Myths and Misunderstandings about Self-Management

Few things in Scrum are as misunderstood and misinterpreted as much as a Scrum Team’s need for self-management. At the highest level, it’s not a very difficult concept, but the nuances tend to throw things into question. 

Simply said: the team needs the autonomy to get its work done. However, the phrase “self-management” has led some to believe that Scrum is anti-management or anti-manager. This is simply not true. In fact, there are several myths that we’d like to debunk:


Myth: Self-management means that no managers are needed and all of the traditional work of “managers” is done by people on the team. This could include compensation, hiring, firing, promotions and career development. This also suggests that Scrum requires flat organizational structures, no titles or individual bonuses.

Reality: Self-management on the Scrum Team doesn’t mean “no managers” in the organization. It’s true that no managers are required to constitute a Scrum Team, but that doesn’t mean that no managers are required in the organization.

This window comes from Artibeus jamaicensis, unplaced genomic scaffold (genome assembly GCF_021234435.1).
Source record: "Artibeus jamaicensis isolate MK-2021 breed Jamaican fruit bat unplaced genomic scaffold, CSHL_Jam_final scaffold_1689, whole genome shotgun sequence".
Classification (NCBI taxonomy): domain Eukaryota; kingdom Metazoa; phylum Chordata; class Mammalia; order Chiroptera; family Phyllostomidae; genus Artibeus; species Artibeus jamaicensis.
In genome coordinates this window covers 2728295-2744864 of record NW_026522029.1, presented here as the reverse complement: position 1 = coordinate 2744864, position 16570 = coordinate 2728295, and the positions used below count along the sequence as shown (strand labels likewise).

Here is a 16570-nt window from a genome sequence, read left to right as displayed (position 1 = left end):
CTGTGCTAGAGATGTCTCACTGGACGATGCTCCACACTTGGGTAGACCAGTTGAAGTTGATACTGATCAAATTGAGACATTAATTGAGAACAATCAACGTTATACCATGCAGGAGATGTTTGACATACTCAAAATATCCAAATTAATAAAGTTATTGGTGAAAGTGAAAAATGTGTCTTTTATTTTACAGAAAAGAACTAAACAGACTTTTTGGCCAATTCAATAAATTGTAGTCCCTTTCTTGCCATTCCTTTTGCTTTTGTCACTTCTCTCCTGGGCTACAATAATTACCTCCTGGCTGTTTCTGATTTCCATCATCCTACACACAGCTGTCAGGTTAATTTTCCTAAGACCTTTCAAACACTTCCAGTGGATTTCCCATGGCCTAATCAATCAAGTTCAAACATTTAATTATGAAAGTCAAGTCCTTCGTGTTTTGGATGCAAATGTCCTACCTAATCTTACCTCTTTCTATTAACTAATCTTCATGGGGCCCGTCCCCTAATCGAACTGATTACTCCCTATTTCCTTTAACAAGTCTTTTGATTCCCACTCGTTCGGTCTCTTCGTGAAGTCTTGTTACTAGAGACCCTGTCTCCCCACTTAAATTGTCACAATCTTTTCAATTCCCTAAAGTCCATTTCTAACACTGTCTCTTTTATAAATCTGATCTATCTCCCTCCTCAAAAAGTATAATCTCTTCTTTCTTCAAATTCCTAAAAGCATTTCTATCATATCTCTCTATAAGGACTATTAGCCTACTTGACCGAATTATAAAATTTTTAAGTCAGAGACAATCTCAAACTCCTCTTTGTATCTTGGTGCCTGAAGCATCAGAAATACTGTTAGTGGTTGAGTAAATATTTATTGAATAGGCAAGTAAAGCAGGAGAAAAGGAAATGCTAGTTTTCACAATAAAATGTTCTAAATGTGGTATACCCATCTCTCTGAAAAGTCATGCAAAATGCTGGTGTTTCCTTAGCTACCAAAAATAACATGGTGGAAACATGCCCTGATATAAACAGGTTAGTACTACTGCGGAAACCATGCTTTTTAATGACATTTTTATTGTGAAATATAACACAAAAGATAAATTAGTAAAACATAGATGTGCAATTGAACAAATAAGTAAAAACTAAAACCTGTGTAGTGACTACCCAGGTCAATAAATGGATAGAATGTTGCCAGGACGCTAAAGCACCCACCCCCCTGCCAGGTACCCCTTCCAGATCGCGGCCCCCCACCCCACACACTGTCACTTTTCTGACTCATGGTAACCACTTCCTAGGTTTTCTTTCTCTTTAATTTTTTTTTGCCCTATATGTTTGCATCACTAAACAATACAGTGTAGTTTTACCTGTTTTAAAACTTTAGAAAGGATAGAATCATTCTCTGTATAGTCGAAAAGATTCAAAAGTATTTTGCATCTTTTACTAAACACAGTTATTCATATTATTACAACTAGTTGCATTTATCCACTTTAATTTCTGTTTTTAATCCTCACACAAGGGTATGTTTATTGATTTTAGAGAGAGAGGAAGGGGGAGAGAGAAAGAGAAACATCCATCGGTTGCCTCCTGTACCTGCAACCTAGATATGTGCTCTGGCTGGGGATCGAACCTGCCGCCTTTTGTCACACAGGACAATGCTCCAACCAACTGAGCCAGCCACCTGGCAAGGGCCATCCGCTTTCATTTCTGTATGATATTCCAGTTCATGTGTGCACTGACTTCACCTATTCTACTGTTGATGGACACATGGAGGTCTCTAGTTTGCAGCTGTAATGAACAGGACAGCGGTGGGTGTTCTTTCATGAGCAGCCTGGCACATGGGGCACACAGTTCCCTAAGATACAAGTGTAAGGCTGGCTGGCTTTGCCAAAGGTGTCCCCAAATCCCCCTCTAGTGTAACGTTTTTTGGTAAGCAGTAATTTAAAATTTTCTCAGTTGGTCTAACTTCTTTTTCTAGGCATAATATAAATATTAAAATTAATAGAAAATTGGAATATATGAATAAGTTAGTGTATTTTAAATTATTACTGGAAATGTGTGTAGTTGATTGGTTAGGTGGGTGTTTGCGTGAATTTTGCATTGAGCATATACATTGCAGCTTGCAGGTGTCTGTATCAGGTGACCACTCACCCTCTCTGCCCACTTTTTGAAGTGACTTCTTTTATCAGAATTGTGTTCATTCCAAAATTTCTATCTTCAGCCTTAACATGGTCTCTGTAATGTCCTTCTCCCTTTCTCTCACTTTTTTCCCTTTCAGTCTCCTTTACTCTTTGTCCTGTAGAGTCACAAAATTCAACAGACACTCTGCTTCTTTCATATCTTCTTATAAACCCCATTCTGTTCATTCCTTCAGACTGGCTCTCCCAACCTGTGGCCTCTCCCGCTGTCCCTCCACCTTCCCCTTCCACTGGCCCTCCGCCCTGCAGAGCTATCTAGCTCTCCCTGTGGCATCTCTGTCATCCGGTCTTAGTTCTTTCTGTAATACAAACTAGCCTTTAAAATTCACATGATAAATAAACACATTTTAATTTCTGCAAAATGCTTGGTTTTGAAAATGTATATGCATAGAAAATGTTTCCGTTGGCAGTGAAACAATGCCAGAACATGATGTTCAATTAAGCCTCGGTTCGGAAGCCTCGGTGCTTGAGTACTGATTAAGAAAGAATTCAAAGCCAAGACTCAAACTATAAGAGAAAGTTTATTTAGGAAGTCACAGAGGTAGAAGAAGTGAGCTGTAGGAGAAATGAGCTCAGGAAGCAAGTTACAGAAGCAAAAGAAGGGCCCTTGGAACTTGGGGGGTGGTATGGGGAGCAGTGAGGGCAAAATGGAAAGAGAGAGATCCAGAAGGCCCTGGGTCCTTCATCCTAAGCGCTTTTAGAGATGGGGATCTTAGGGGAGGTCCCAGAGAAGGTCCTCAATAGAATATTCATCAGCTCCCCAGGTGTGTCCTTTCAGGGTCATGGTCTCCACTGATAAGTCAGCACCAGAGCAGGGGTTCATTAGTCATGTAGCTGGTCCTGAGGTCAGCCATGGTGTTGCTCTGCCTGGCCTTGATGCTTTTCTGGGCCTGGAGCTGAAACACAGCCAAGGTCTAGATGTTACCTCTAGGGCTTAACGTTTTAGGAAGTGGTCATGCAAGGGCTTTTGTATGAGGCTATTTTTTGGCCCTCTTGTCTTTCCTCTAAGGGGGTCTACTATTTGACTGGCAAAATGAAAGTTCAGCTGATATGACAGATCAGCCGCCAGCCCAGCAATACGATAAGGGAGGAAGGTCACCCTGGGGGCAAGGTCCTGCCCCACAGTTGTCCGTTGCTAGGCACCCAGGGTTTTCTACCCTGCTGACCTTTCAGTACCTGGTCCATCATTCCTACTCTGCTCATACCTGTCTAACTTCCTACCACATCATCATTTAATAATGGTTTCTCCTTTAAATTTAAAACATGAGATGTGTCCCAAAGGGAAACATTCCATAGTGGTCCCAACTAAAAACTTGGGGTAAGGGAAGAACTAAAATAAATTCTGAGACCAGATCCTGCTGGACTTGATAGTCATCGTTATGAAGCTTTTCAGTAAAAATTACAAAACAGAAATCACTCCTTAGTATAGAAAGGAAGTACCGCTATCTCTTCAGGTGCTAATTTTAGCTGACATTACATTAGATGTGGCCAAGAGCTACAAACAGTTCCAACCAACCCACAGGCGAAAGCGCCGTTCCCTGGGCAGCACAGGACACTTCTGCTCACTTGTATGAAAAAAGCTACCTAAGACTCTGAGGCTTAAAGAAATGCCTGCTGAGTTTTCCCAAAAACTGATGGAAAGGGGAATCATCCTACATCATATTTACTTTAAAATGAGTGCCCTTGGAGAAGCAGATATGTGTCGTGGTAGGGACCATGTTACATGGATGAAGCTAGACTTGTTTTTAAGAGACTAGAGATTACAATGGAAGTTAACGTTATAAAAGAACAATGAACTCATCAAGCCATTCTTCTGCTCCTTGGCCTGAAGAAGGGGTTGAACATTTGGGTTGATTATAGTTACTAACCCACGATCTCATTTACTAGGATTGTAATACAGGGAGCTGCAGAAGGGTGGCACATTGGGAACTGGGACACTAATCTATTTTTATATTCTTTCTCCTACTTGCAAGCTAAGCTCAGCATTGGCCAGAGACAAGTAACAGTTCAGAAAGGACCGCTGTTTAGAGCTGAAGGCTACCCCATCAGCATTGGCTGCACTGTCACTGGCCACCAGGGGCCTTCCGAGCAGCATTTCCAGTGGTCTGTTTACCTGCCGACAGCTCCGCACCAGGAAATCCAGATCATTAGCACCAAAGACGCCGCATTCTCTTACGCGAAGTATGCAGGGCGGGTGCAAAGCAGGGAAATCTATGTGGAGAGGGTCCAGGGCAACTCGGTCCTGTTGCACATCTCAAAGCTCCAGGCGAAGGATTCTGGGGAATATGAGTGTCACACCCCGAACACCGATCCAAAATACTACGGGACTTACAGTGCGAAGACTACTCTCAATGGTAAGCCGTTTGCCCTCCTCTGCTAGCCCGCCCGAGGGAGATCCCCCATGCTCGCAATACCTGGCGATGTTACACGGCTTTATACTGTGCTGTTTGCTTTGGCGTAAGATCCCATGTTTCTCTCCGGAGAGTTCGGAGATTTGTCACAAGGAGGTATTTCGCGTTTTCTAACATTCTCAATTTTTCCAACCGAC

In organizations that are using Scrum well, the manager’s role switches away from directing the team, toward supporting the team. They are often the right people in the organization to make sure that the Scrum Teams have everything they need to be successful, such as the necessary equipment, budget and cooperation from personnel outside the Scrum Team.

 

Myth: Self-management means that the team isn’t required to follow rules from outside the team. If they are empowered to make their own decisions, this means that they can choose to ignore managers and stakeholders and are unaccountable to them.